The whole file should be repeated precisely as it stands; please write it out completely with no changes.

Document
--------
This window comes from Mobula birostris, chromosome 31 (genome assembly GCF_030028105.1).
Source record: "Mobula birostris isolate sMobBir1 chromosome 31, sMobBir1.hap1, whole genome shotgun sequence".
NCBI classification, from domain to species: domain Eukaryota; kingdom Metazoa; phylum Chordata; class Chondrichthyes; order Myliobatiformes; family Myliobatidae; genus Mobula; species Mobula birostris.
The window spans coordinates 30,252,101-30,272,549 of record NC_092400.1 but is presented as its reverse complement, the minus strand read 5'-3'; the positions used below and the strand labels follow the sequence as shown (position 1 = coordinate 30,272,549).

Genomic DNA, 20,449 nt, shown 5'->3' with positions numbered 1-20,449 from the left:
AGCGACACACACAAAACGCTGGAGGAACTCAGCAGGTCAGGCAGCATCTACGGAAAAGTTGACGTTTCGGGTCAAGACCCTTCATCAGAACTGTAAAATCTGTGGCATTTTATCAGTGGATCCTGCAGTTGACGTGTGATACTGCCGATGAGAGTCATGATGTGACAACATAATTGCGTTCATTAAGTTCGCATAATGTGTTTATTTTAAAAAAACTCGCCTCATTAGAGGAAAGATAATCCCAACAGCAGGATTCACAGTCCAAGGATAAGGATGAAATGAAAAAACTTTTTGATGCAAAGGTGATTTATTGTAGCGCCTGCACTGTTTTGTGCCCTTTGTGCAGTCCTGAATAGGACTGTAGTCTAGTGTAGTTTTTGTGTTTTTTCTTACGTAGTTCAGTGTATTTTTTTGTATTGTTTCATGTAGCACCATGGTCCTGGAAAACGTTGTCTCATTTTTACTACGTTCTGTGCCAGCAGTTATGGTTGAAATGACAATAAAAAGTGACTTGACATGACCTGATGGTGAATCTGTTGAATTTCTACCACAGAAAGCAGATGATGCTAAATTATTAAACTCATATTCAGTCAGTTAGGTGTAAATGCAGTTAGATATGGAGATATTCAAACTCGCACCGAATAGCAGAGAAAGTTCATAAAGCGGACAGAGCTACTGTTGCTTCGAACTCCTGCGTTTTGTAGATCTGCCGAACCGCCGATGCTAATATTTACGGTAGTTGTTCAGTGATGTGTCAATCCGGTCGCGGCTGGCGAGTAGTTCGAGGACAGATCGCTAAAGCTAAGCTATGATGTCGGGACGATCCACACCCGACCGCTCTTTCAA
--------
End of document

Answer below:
This window comes from Mobula birostris, chromosome 31 (genome assembly GCF_030028105.1).
Source record: "Mobula birostris isolate sMobBir1 chromosome 31, sMobBir1.hap1, whole genome shotgun sequence".
NCBI classification, from domain to species: domain Eukaryota; kingdom Metazoa; phylum Chordata; class Chondrichthyes; order Myliobatiformes; family Myliobatidae; genus Mobula; species Mobula birostris.
The window spans coordinates 30,252,101-30,272,549 of record NC_092400.1 but is presented as its reverse complement, the minus strand read 5'-3'; the positions used below and the strand labels follow the sequence as shown (position 1 = coordinate 30,272,549).

Genomic DNA, 20,449 nt, shown 5'->3' with positions numbered 1-20,449 from the left:
AGCGACACACACAAAACGCTGGAGGAACTCAGCAGGTCAGGCAGCATCTACGGAAAAGTTGACGTTTCGGGTCAAGACCCTTCATCAGAACTGTAAAATCTGTGGCATTTTATCAGTGGATCCTGCAGTTGACGTGTGATACTGCCGATGAGAGTCATGATGTGACAACATAATTGCGTTCATTAAGTTCGCATAATGTGTTTATTTTAAAAAAACTCGCCTCATTAGAGGAAAGATAATCCCAACAGCAGGATTCACAGTCCAAGGATAAGGATGAAATGAAAAAACTTTTTGATGCAAAGGTGATTTATTGTAGCGCCTGCACTGTTTTGTGCCCTTTGTGCAGTCCTGAATAGGACTGTAGTCTAGTGTAGTTTTTGTGTTTTTTCTTACGTAGTTCAGTGTATTTTTTTGTATTGTTTCATGTAGCACCATGGTCCTGGAAAACGTTGTCTCATTTTTACTACGTTCTGTGCCAGCAGTTATGGTTGAAATGACAATAAAAAGTGACTTGACATGACCTGATGGTGAATCTGTTGAATTTCTACCACAGAAAGCAGATGATGCTAAATTATTAAACTCATATTCAGTCAGTTAGGTGTAAATGCAGTTAGATATGGAGATATTCAAACTCGCACCGAATAGCAGAGAAAGTTCATAAAGCGGACAGAGCTACTGTTGCTTCGAACTCCTGCGTTTTGTAGATCTGCCGAACCGCCGATGCTAATATTTACGGTAGTTGTTCAGTGATGTGTCAATCCGGTCGCGGCTGGCGAGTAGTTCGAGGACAGATCGCTAAAGCTAAGCTATGATGTCGGGACGATCCACACCCGACCGCTCTTTCAA